Discovery Science: Behavior Patterns

Behavior Patterns

Animals tend to react to certain stimuli with particular responses. These specific patterns regulate and simplify relations between animals of the same or different species.

They include reproduction, care of young, communication, feeding, and defense, and may involve body movements and vocalizations.

Biology – Ethology – Courtship, Mating, and Care of the Young

Higher animals have adopted distinct behaviors for courtship, mating, and rearing their young. These behaviors help them to find the best mate and produce healthy offspring.

Sexual reproduction, the procreation strategy of all higher animal groups, is maintained through courtship and mating rituals. Parents feed, protect and transmit skills and behaviors to their offspring.

Behavior patterns form the foundation of family groups and other complex social structures, which may remain strong for life.

Searching for a partner

Each animal species uses unique strategies to search for and attract a potential partner. A male’s display helps females recognize his potential, desirability, and suitability for mating. The female usually has the labor-intensive job of raising the young, so she selects a partner whose off-spring will justify this investment.

Courtship may involve visual stimuli, such as a rooster’s comb, deer’s antlers, or the bright colors of dragonflies. Other courtship devices include auditory cues, such as birdsong or specific odor-producing substances like pheromones, especially popular with insects.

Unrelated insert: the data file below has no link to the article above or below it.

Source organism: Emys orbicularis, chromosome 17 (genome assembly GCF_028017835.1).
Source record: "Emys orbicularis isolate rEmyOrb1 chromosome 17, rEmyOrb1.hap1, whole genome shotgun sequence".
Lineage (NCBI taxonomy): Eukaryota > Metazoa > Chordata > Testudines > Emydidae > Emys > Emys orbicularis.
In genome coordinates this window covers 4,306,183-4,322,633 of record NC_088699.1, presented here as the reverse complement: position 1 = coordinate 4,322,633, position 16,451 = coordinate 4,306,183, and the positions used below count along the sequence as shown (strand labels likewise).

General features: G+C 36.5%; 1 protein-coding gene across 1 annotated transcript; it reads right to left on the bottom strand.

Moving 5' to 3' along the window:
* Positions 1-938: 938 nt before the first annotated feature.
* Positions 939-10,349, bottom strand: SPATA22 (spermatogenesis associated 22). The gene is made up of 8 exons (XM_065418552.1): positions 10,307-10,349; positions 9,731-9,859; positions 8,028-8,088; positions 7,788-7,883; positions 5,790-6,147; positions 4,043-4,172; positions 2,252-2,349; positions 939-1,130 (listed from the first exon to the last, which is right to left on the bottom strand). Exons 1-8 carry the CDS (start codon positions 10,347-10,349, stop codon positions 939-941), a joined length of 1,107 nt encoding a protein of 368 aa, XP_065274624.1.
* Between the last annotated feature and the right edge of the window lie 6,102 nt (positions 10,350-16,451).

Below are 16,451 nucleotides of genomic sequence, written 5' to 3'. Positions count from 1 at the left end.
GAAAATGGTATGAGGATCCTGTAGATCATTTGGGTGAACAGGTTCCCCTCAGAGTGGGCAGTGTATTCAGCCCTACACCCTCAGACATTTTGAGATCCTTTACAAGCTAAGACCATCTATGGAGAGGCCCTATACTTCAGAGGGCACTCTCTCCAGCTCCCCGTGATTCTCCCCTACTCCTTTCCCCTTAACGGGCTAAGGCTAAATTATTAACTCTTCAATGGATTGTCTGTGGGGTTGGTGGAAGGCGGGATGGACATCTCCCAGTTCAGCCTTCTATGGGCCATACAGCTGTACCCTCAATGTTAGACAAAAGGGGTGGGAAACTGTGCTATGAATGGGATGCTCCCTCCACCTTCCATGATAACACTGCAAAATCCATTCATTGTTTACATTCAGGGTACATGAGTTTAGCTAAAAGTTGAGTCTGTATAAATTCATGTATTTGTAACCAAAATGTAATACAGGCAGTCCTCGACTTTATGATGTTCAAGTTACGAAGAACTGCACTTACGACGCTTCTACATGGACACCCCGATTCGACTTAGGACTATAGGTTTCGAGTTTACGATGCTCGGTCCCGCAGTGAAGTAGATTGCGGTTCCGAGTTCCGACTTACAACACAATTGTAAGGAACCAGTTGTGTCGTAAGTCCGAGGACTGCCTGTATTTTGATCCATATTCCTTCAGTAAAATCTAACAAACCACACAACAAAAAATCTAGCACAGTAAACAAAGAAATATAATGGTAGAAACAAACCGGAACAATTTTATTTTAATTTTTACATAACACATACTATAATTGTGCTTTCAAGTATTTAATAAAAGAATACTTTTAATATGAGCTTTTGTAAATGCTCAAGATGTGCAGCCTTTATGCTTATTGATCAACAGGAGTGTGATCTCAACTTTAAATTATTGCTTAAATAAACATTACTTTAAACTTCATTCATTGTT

Mating and care of the young

Mating ensures the successful transfer of the sperm cell to the egg cell. Fertilization occurs internally or externally, where sperm from the male fertilizes the female’s egg cells. These mature into embryos inside the mother’s body, in the case of most mammals, or in eggs laid by the mother, as for example in the case of reptiles and birds.

Nearly all invertebrates, amphibians, and reptiles reduce childcare to selecting or creating a place to deposit their eggs. This is often a hole or nest that protects the eggs from predators and the environment. Laying many eggs helps ensure that at least some offspring will survive.

The young of many other animals are helpless and highly dependent on their parents. Particularly in the case of mammals, where care of the young is even more demanding and can last several years or more.


Begging is a behavior mostly seen in helpless young animals. The purpose is to receive food or water from parents or social partners. Songbirds show a distinct begging behavior when young.

They react to movements, elongating their necks and opening their beaks as wide as they can. The throat pattern becomes visible triggering feeding behavior by the parent birds.